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236 Mr A. T. Stirling, External Affairs Officer in London, to Lt Col W. R. Hodgson, Secretary of Department of External Affairs

Memorandum H150 LONDON, 3 August 1938



The Rt Hon. R. G. Menzies, K.C., M.P., Attorney-General and
Minister for Industry, left London for Germany by air on
Wednesday, 27th July, and remained in Berlin for four days. Mr
Menzies himself described his visit as being undertaken for the
purpose of general observation at first hand, and with a view to
contacts with representative men in Germany. The visit attracted
considerable notice in both the London and German press. The
'Times' Parliamentary Correspondent on 28th July, commented that
'it was a minor landmark in the progress of the Dominions towards
an individual European policy'.

The Attorney-General was accompanied by Mrs Menzies, and his staff
comprised Mr Heydon, Private Secretary, and Mr Stirling, who had
been seconded for the visit. The Minister took an early
opportunity of establishing contact with the British Ambassador in
Berlin, Sir Nevile Henderson, with whom he had long conferences on
each of the four days of his visit. [1] The Ambassador gave a
dinner at the Embassy on 28th July in honour of Mr and Mrs

The German Foreign Office put a senior officer at the Minister's
disposal throughout his stay in Berlin. Calls were made on several
departmental heads at the Wilhelmstrasse. Among those whom the
Minister saw were Herr von Weizsacker, the State Secretary for
Foreign Affairs, Herr von Woermann, Assistant Secretary and lately
Charge d'Affaires in London, Herr von Rinteln of the Western
European Department, and Herr Wiehl, director of the Trade
section. Before leaving London Mr Menzies also saw the German
Ambassador, Herr von Dircksen. Dr Schacht, President of the
Reichsbank, gave a luncheon for Mr Menzies on 28th July, at which
the British Ambassador, the State Secretary, the other directors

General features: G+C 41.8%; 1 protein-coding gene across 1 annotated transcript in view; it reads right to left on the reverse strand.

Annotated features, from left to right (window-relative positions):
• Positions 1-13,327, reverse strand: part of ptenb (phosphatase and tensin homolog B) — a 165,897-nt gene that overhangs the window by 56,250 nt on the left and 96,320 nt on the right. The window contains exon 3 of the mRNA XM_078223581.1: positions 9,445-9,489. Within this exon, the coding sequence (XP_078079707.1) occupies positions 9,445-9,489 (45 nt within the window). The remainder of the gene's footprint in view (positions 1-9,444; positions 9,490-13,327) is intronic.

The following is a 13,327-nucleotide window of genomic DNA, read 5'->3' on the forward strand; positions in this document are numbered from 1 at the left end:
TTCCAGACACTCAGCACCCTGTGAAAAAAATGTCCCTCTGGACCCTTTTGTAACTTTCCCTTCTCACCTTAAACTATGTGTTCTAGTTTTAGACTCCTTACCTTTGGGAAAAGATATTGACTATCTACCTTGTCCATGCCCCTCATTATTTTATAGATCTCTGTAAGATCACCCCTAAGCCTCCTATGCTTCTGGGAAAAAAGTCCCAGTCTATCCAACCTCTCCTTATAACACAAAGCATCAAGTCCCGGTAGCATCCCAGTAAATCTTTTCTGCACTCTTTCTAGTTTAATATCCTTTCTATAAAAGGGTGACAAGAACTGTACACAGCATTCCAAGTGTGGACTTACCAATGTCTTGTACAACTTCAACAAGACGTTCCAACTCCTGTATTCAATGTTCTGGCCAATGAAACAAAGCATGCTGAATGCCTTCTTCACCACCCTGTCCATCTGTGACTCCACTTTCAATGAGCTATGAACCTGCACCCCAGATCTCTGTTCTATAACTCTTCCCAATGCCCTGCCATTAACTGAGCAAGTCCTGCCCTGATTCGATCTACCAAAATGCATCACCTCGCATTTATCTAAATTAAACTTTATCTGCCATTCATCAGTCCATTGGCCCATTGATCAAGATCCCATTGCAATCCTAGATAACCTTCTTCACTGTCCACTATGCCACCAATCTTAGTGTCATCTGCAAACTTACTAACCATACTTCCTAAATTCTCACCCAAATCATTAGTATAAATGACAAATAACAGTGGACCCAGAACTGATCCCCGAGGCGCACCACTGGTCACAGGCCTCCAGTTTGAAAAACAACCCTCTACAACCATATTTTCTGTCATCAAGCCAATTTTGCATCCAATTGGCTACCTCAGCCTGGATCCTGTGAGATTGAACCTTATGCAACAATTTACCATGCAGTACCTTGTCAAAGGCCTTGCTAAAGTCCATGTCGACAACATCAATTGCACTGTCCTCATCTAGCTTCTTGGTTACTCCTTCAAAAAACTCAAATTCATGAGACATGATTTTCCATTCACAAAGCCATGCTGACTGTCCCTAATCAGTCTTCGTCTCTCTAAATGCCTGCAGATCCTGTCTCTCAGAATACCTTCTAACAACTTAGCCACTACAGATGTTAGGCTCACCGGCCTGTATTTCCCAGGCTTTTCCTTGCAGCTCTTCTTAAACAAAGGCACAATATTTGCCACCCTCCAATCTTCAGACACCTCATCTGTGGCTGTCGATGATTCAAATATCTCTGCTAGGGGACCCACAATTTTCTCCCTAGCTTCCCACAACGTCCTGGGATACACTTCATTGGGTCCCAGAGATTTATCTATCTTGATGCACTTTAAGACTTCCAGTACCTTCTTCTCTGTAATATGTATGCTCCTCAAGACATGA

of the Reichsbank and representatives of all the leading German
banks and industrial organisations were present. A dinner was
given jointly on 29th July by Herr Brinckmann, head of the
Reichswirtschafts Ministerium, and Herr Herbert Goering.

Among others with whom Mr Menzies had discussions during the
course of his visit were the Financial Adviser to the Embassy, (Mr
G. H. S. Pinsent of the United Kingdom Treasury), the British
Counsellor, Sir G. Ogilvie-Forbes, the Military Attach&, Colonel
Mason MacFarlane, Sir Edward Reid, director of Baring Bros who was
in Berlin in connection with the recent financial negotiations,
and the South African Minister to Germany, Dr Gie.

Although the principal object of his visit was to observe the
political situation, Mr Menzies also made arrangements to see
something of German industry. A visit was paid to Siemensstadt,
and a whole morning was spent in inspecting the Siemens works, an
organisation employing Some 120,000 men and women. The Minister
first saw over the Metallwerk and Kabelwerk which turn out cables
for heavy and light-current engineering and the accessories
necessary for their installation. A visit was then paid to the
Dynamowerk where the largest electrical machines are manufactured,
including the alternators which have supplied Ireland with
electricity since 1929. The staff club houses and dining rooms,
and the colonies of workers' flats, houses and gardens in. the
vicinity of Siemensstadt, were all inspected, and a lunch was
given by the directors at which Mr Menzies spoke.

To see something of the work of smaller industries Mr Menzies
visited the Lindner works at Wittenau. Here machine tools are
manufactured, a particular feature being the use of the latest
optical measuring instruments as part of the actual process of
manufacture instead of their being applied only to the finished

Mr Menzies also drove out into the country to see examples of the
new State highways which radiate from Berlin all over Germany, and
to try the 'Arvus' track, where a speed of just under 100 m.p.h.

was reached. On the way a visit was paid to the recently erected
Olympic Stadium, the swimming pool and open air theatre, which
form part of the 'Kraft durch Freude' movement, and the Tempelhof

Mr Menzies left Berlin on the evening of Saturday, 30th July, by
air for the Netherlands. He spent two days at Amsterdam, making
brief journeys to the Hague and Haarlem and renewing contacts made
on his visit to the Netherlands in June, 1936. The party returned
to London by air on Monday, 1st August.

From the point of view of the Department the visit enabled the
making, or renewing, by two officers of a large number of contacts
with the British Embassy in Berlin, the German Foreign Office, and
elsewhere. It will be of great value, in the case of the London
Office, to have direct contacts with the present staff of the
Berlin Embassy on a similar basis to those already existing with
the Embassies at Paris and Rome.


1 This document and Document 237 are the only records found of
Menzies's discussions in Berlin.

[AA : A981, GERMANY 43, ii]
Last Updated: 11 September 2013
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